As David maneuvered his car down the hill, a very aggressive Oliver Gavin, in one of the GT2 Corvettes, clipped Brabham’s left rear and slid by into four other machines. Playing it cool as he entered Turn Two, Brabs hit his brakes early in the No. 9 Acura and avoided the big crash. A few inches further and Brabham’s title hopes might have been buried in a ton of crash damage.
Luckily for the Patrón Highcroft crew, the crash kept the yellow flag out for several laps, and David was able to return to the pits for new rear bodywork, tires and fuel. However, when the green flag flew on Lap 44, Brabs re-entered in sixth position.
Pagenaud and Diaz put on a good dice for the lead for several laps before Simon was able to open up a three-second lead by Lap 51. Trouble struck Brabham again on Lap 54, when the shifter indicator on the steering wheel went out. The team decided to bring Brabs into the pits again.
Would this small electrical problem cost the Patrón Highcroft team the LMP1 championship?
The Patrón Highcroft crew made the call to assist David with the shifting calls as he left the pits. Brabs would have to remember his gear shifting as he drove the track, and hope that nothing else would go wrong with the electrical parts of the car. Brabham remained in sixth by Lap 60, as Pagenaud held an 18-second lead.
Pagenaud extended his margin to 35 seconds by Lap 70, and Gil was getting prepared in the pit area for his final drive. The next lap brought a caution period, and Simon pitted the No. 66. Gil jumped in as the crew made a fast fuel and tire stop. Diaz also pitted and was replaced by Fernandez.
The No. 48 Corsa Hybrid LMP1 prototype, with Stefan Johansson in the cockpit, was putting on a sensational drive, running second overall when it encountered a steering problem. On the restart, de Ferran got stuck in traffic and Fernandez closed the gap. Meanwhile, Brabham was two laps behind the lead pack, but the Aussie was running a consistent pace in fifth. By Lap 90, Fernandez was pressuring de Ferran with the Lowe’s machine. The nimble LMP2 Acura was very competitive in traffic and staying right with Gil.
On Lap 100, de Ferran’s car came alive as the Michelins heated up. He was able to open the lead to 12 seconds. Four laps later, Brabs pitted at the two-hour, 35-minute mark and Sharp took the wheel. The Patrón Highcroft team needed about 10 laps to secure the title. Running third overall, Sharp was nursing the Acura through busy traffic.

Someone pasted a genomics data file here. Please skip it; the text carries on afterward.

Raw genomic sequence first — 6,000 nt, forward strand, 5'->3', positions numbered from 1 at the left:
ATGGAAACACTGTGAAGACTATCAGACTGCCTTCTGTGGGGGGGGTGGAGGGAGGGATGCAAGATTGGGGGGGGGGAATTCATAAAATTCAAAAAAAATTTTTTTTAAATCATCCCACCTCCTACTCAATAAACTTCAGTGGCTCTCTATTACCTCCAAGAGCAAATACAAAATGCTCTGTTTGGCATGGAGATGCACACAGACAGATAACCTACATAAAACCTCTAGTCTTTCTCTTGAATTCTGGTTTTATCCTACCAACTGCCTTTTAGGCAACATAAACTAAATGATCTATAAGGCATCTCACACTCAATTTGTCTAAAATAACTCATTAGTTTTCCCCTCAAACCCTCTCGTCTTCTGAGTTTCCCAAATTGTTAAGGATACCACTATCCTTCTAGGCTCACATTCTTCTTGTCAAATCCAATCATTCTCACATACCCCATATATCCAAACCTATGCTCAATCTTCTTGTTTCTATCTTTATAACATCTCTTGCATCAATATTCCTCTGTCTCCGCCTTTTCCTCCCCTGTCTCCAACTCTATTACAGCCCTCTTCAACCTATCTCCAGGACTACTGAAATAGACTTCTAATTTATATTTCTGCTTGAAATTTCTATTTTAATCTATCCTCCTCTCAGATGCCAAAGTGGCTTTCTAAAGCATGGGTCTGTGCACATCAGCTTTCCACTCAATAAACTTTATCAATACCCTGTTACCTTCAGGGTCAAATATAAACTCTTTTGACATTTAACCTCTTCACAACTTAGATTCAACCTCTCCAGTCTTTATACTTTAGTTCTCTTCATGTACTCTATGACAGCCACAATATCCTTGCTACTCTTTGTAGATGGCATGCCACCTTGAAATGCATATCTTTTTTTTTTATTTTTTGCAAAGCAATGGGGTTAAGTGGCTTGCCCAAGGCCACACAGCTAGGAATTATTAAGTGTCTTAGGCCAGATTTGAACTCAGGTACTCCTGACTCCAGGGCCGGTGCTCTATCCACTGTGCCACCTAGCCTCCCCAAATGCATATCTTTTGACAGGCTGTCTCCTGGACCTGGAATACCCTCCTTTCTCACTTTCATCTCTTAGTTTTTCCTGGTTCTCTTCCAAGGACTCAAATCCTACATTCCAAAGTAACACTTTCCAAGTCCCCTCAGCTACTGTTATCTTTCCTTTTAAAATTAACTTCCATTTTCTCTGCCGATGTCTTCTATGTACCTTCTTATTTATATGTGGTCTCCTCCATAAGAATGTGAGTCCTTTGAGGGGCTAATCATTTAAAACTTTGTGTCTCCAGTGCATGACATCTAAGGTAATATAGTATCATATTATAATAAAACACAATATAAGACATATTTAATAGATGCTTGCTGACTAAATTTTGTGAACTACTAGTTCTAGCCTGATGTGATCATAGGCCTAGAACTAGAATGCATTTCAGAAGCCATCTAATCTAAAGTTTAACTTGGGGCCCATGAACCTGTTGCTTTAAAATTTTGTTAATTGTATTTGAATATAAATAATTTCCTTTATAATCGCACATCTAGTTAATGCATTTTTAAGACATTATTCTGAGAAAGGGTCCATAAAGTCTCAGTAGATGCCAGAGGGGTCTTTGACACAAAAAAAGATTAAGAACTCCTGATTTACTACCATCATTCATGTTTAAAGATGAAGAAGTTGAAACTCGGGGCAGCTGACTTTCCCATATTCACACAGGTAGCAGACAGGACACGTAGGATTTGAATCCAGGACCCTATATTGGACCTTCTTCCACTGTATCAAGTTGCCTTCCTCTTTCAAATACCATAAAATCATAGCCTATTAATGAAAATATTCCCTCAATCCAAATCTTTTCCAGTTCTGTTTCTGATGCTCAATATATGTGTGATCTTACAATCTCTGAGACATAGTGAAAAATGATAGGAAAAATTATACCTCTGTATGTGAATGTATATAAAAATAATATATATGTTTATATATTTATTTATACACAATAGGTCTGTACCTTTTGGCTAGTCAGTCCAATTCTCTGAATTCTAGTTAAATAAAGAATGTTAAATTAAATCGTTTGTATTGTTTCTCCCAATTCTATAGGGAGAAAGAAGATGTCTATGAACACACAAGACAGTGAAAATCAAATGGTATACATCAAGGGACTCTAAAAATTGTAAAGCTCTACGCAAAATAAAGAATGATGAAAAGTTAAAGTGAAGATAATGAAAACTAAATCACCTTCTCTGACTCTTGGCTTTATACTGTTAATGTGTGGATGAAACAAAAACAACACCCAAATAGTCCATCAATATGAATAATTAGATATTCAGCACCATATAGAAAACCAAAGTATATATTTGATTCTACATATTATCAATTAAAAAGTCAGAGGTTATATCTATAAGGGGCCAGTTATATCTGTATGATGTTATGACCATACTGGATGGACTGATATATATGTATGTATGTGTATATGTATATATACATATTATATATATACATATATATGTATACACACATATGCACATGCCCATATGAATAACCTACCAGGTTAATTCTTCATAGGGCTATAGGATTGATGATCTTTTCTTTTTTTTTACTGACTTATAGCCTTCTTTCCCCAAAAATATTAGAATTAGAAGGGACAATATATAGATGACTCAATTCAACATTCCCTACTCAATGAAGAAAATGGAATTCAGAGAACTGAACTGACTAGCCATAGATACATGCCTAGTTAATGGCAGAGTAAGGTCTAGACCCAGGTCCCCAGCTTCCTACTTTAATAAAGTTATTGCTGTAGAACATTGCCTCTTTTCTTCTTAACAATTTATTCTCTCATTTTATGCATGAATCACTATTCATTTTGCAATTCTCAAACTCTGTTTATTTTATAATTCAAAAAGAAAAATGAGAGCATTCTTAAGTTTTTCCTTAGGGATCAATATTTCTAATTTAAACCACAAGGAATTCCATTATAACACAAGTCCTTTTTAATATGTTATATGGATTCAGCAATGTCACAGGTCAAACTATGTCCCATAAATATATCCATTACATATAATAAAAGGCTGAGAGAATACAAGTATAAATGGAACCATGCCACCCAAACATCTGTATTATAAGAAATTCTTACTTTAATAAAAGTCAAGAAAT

On Lap 121, both de Ferran and Fernandez pitted for the final time. Under the green flag, the de Ferran team felt it only needed to fuel the car. This would give Gil a good advantage over Fernandez, who took on tires and fuel during his stop.
De Ferran hold a 20-second lead at Lap 126, but the question was, “Would he be able to hold off Fernandez?” Adrian’s fresh set of Michelins was going to be an advantage, especially as the track surface cooled in the darkness. Traffic was another problem for Gil. The heavier LMP1 Acura couldn’t get through the GT cars as easily as Adrian’s car could. Lastly, Fernandez’ smaller Acura would get better fuel mileage than the larger engine in de Ferran’s LMP1 Acura.
By Lap 135, Fernandez had cut de Ferran’s lead to eight seconds. And just 10 laps later, Fernandez was a half second from Gil’s white No. 66. The race was on.
It was a tremendous nose-to-tail battle, with Fernandez able to run right with de Ferran as the Acura-powered pair diced its way through lapped cars. On Lap 149, Fernandez dove under de Ferran in Turn 11 for the lead. But Gil’s LMP1 power was put to use on the long front straightaway and de Ferran soon went back to the front.
“Gil, Fernandez is right up your ***,” radioed Will Phillips, de Ferran’s chief engineer. “We need you to save as much fuel as possible. We’ll be able to use that fuel later in the race.”
“I know, I know,” said de Ferran. “I’m trying the best I can.”
Fernandez was in a strong position with better fuel mileage and fresher tires. But de Ferran’s power on the long straightaway always opened up a gap. Still, it was never more than a second. The racing was sensational, with two guys in their 40s putting on a great show.
You would have thought it was 10 years earlier in the CART days. Lap after lap, Fernandez applied pressure, and de Ferran held him off each time. With two laps remaining, Adrian was only .471 seconds behind Gil at the start/finish line, and he was much closer on other parts of the circuit.
On the final lap, de Ferran’s crew told him to use his fuel to hold off Fernandez. Adrian was pressing as hard as he possibly could. At the checkers, de Ferran completed a storybook ending by capturing his final race by .662 seconds. Adrian finished second, and drew some consolation from his eighth race win of the 2009 season, tying the LMP2 mark set by Penske Racing in 2007.
And Sharp, some three laps down due to the Patrón Highcroft team’s assorted problems, came home third overall, securing the coveted LMP1 team and driver championships.
There were smiles all around the Acura camp. The 1-2-3 overall finish was Acura’s fifth podium sweep of the year, and no car maker in ALMS history had ever taken both prototype championships in the same season.
“I never thought about those laps being my last during the race,” said de Ferran afterward. “I was totally focused on racing flat-out against Adrian. Our race was great, and it is memorable to have a final race be so competitive. It wasn’t until I shut off the motor that it finally hit me that this is it. That was my final race. It’s been a great career. Now, I move on to another portion of my life.”
-- Tom Blattler